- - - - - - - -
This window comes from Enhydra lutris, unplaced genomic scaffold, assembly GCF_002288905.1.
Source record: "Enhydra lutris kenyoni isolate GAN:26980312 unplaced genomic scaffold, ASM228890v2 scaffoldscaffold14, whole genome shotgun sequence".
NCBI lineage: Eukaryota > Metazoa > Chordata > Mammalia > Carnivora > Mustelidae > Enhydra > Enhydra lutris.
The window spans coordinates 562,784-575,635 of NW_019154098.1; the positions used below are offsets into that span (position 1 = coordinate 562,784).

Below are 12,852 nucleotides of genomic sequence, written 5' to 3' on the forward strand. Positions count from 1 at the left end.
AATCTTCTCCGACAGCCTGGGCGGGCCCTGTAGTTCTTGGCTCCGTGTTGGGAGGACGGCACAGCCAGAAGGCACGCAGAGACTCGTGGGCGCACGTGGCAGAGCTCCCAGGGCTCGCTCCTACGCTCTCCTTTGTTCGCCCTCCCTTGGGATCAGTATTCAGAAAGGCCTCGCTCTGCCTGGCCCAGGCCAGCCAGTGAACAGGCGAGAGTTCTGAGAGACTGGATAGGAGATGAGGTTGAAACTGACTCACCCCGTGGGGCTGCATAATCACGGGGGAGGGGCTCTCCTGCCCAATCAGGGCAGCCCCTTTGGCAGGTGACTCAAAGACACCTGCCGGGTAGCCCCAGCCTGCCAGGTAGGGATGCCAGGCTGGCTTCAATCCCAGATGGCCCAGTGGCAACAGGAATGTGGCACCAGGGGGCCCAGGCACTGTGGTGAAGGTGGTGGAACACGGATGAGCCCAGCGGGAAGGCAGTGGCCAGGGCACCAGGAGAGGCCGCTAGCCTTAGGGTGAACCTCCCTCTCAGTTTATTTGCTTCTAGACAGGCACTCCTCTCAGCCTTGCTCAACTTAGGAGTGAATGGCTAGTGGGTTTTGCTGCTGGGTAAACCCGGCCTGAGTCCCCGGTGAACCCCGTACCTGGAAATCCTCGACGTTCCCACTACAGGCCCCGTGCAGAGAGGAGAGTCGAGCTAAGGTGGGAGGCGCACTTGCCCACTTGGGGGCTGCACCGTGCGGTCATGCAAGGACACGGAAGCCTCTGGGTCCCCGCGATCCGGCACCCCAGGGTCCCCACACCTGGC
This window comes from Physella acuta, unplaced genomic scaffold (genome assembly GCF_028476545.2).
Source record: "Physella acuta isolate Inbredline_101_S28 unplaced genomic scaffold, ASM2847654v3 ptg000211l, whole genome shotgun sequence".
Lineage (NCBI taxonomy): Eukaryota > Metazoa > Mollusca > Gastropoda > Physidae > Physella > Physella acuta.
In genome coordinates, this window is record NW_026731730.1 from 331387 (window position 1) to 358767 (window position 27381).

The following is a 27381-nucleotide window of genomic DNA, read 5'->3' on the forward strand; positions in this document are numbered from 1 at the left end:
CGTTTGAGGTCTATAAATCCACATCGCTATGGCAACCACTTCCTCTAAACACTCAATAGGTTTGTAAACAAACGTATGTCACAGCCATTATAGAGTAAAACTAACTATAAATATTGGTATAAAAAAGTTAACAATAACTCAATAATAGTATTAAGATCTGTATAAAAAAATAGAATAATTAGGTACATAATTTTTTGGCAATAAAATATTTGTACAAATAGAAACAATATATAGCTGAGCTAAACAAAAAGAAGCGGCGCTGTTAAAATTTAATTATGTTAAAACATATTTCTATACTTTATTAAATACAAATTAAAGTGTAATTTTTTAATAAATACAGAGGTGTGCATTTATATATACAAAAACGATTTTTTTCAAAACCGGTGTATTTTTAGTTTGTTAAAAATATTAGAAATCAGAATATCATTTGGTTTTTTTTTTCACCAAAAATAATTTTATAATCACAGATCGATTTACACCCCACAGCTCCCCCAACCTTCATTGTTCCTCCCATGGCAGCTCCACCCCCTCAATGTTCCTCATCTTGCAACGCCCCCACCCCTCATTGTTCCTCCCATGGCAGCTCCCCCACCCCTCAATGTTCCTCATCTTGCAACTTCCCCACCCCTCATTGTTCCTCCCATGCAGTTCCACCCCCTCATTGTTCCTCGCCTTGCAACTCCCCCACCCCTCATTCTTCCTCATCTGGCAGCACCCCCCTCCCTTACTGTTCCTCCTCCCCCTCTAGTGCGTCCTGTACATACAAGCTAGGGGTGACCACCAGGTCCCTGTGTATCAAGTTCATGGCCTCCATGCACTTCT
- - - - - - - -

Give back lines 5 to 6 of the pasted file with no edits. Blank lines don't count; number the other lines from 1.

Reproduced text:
Below are 12,852 nucleotides of genomic sequence, written 5' to 3' on the forward strand. Positions count from 1 at the left end.
AATCTTCTCCGACAGCCTGGGCGGGCCCTGTAGTTCTTGGCTCCGTGTTGGGAGGACGGCACAGCCAGAAGGCACGCAGAGACTCGTGGGCGCACGTGGCAGAGCTCCCAGGGCTCGCTCCTACGCTCTCCTTTGTTCGCCCTCCCTTGGGATCAGTATTCAGAAAGGCCTCGCTCTGCCTGGCCCAGGCCAGCCAGTGAACAGGCGAGAGTTCTGAGAGACTGGATAGGAGATGAGGTTGAAACTGACTCACCCCGTGGGGCTGCATAATCACGGGGGAGGGGCTCTCCTGCCCAATCAGGGCAGCCCCTTTGGCAGGTGACTCAAAGACACCTGCCGGGTAGCCCCAGCCTGCCAGGTAGGGATGCCAGGCTGGCTTCAATCCCAGATGGCCCAGTGGCAACAGGAATGTGGCACCAGGGGGCCCAGGCACTGTGGTGAAGGTGGTGGAACACGGATGAGCCCAGCGGGAAGGCAGTGGCCAGGGCACCAGGAGAGGCCGCTAGCCTTAGGGTGAACCTCCCTCTCAGTTTATTTGCTTCTAGACAGGCACTCCTCTCAGCCTTGCTCAACTTAGGAGTGAATGGCTAGTGGGTTTTGCTGCTGGGTAAACCCGGCCTGAGTCCCCGGTGAACCCCGTACCTGGAAATCCTCGACGTTCCCACTACAGGCCCCGTGCAGAGAGGAGAGTCGAGCTAAGGTGGGAGGCGCACTTGCCCACTTGGGGGCTGCACCGTGCGGTCATGCAAGGACACGGAAGCCTCTGGGTCCCCGCGATCCGGCACCCCAGGGTCCCCACACCTGGC